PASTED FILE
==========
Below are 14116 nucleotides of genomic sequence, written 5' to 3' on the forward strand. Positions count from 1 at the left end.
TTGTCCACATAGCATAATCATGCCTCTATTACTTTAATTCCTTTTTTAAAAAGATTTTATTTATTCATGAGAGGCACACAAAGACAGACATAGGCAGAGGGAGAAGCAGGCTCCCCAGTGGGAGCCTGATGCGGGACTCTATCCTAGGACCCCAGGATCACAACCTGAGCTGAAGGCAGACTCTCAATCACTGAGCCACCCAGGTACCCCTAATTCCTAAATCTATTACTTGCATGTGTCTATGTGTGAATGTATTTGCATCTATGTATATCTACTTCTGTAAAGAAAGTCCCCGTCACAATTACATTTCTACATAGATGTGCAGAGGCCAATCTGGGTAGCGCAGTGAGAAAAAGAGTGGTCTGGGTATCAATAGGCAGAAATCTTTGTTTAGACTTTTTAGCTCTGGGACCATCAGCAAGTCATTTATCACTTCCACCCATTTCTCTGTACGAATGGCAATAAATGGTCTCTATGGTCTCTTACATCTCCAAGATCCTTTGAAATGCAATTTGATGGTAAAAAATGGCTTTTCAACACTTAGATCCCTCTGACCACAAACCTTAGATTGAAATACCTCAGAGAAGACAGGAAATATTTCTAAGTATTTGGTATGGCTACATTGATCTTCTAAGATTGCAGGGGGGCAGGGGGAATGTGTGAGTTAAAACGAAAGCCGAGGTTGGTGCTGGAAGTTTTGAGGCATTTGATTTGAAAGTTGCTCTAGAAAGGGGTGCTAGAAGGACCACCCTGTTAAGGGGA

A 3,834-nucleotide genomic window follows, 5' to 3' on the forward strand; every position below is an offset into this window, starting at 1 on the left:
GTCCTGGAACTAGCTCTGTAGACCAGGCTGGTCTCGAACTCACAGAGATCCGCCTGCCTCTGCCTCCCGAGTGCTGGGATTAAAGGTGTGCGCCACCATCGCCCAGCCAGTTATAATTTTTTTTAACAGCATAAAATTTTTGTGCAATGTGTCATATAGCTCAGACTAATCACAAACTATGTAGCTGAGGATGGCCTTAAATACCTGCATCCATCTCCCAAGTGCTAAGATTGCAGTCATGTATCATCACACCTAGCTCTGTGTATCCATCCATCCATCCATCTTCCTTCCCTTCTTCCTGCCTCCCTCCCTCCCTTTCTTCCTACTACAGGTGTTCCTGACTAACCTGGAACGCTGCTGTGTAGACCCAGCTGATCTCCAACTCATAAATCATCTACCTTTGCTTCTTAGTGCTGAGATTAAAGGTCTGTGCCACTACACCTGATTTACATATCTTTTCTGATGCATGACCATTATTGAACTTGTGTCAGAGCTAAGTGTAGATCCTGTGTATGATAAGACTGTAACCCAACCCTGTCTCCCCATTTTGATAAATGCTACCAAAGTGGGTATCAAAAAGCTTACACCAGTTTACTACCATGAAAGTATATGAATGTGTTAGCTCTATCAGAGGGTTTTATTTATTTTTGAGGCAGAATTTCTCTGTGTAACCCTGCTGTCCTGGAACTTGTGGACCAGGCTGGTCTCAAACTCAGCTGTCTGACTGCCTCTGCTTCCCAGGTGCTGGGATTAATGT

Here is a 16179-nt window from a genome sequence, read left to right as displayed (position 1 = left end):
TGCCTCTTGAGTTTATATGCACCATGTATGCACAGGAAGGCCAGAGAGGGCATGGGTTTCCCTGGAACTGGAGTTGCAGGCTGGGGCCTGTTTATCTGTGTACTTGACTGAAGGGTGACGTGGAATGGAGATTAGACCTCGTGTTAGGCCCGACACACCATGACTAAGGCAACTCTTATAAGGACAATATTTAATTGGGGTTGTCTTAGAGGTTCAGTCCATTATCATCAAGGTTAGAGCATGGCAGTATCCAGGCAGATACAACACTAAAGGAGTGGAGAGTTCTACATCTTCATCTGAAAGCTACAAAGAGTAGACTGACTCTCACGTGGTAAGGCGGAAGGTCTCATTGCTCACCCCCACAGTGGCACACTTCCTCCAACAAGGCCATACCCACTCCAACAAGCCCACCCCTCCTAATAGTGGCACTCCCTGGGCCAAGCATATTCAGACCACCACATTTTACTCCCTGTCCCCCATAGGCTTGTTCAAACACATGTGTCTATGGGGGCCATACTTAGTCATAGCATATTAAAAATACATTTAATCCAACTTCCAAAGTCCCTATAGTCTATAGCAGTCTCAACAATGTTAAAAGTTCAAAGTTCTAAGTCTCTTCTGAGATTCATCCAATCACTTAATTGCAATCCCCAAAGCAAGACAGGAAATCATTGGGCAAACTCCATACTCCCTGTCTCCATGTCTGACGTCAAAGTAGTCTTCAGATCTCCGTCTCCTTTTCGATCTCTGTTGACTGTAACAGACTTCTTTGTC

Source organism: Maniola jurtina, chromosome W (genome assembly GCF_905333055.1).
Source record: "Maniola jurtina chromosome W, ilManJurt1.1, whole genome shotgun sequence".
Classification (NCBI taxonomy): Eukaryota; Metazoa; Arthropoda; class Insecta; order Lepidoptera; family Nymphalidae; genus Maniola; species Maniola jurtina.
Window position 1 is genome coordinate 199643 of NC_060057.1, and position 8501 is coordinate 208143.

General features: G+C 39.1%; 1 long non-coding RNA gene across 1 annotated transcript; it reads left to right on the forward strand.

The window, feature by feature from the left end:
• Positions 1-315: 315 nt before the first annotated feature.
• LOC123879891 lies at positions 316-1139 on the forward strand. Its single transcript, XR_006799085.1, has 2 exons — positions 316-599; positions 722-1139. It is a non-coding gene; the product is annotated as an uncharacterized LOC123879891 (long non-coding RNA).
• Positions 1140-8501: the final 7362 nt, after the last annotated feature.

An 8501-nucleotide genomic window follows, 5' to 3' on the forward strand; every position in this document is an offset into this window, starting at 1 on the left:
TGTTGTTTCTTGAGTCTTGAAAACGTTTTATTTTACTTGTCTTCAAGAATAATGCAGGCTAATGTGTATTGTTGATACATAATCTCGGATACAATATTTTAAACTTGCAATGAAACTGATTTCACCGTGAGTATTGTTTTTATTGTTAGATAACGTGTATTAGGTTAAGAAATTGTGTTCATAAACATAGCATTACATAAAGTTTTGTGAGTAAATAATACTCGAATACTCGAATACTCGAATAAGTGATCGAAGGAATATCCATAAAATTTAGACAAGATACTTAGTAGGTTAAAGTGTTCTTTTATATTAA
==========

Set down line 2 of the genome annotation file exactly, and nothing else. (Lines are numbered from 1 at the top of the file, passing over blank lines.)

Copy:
TTGTCCACATAGCATAATCATGCCTCTATTACTTTAATTCCTTTTTTAAAAAGATTTTATTTATTCATGAGAGGCACACAAAGACAGACATAGGCAGAGGGAGAAGCAGGCTCCCCAGTGGGAGCCTGATGCGGGACTCTATCCTAGGACCCCAGGATCACAACCTGAGCTGAAGGCAGACTCTCAATCACTGAGCCACCCAGGTACCCCTAATTCCTAAATCTATTACTTGCATGTGTCTATGTGTGAATGTATTTGCATCTATGTATATCTACTTCTGTAAAGAAAGTCCCCGTCACAATTACATTTCTACATAGATGTGCAGAGGCCAATCTGGGTAGCGCAGTGAGAAAAAGAGTGGTCTGGGTATCAATAGGCAGAAATCTTTGTTTAGACTTTTTAGCTCTGGGACCATCAGCAAGTCATTTATCACTTCCACCCATTTCTCTGTACGAATGGCAATAAATGGTCTCTATGGTCTCTTACATCTCCAAGATCCTTTGAAATGCAATTTGATGGTAAAAAATGGCTTTTCAACACTTAGATCCCTCTGACCACAAACCTTAGATTGAAATACCTCAGAGAAGACAGGAAATATTTCTAAGTATTTGGTATGGCTACATTGATCTTCTAAGATTGCAGGGGGGCAGGGGGAATGTGTGAGTTAAAACGAAAGCCGAGGTTGGTGCTGGAAGTTTTGAGGCATTTGATTTGAAAGTTGCTCTAGAAAGGGGTGCTAGAAGGACCACCCTGTTAAGGGGA